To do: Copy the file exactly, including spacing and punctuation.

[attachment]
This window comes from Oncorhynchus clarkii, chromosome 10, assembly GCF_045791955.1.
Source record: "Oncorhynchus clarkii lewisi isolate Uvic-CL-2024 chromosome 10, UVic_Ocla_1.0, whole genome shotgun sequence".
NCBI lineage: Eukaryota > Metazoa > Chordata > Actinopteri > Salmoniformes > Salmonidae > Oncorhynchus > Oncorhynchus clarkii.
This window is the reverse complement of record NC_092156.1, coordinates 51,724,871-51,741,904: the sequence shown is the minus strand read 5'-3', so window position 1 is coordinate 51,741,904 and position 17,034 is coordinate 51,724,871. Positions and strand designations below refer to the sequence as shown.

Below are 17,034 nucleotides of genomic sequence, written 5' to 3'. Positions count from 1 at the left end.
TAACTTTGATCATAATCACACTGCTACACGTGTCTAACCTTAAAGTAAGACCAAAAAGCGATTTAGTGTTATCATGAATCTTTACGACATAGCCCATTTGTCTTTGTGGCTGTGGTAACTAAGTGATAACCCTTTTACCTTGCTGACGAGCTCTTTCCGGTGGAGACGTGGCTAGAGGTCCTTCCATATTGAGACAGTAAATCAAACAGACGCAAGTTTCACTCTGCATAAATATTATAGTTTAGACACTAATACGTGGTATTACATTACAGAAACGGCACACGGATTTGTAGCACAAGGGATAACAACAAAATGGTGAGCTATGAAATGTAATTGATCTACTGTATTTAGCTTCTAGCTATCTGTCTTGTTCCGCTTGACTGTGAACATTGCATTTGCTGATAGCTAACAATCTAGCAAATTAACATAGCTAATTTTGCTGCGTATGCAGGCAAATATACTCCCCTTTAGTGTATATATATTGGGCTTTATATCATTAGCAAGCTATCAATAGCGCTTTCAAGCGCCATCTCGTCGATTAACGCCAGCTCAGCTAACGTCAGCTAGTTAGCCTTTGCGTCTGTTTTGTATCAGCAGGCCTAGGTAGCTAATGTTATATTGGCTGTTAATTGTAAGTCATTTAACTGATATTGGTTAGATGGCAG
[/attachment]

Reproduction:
This window comes from Oncorhynchus clarkii, chromosome 10, assembly GCF_045791955.1.
Source record: "Oncorhynchus clarkii lewisi isolate Uvic-CL-2024 chromosome 10, UVic_Ocla_1.0, whole genome shotgun sequence".
NCBI lineage: Eukaryota > Metazoa > Chordata > Actinopteri > Salmoniformes > Salmonidae > Oncorhynchus > Oncorhynchus clarkii.
This window is the reverse complement of record NC_092156.1, coordinates 51,724,871-51,741,904: the sequence shown is the minus strand read 5'-3', so window position 1 is coordinate 51,741,904 and position 17,034 is coordinate 51,724,871. Positions and strand designations below refer to the sequence as shown.

Below are 17,034 nucleotides of genomic sequence, written 5' to 3'. Positions count from 1 at the left end.
TAACTTTGATCATAATCACACTGCTACACGTGTCTAACCTTAAAGTAAGACCAAAAAGCGATTTAGTGTTATCATGAATCTTTACGACATAGCCCATTTGTCTTTGTGGCTGTGGTAACTAAGTGATAACCCTTTTACCTTGCTGACGAGCTCTTTCCGGTGGAGACGTGGCTAGAGGTCCTTCCATATTGAGACAGTAAATCAAACAGACGCAAGTTTCACTCTGCATAAATATTATAGTTTAGACACTAATACGTGGTATTACATTACAGAAACGGCACACGGATTTGTAGCACAAGGGATAACAACAAAATGGTGAGCTATGAAATGTAATTGATCTACTGTATTTAGCTTCTAGCTATCTGTCTTGTTCCGCTTGACTGTGAACATTGCATTTGCTGATAGCTAACAATCTAGCAAATTAACATAGCTAATTTTGCTGCGTATGCAGGCAAATATACTCCCCTTTAGTGTATATATATTGGGCTTTATATCATTAGCAAGCTATCAATAGCGCTTTCAAGCGCCATCTCGTCGATTAACGCCAGCTCAGCTAACGTCAGCTAGTTAGCCTTTGCGTCTGTTTTGTATCAGCAGGCCTAGGTAGCTAATGTTATATTGGCTGTTAATTGTAAGTCATTTAACTGATATTGGTTAGATGGCAG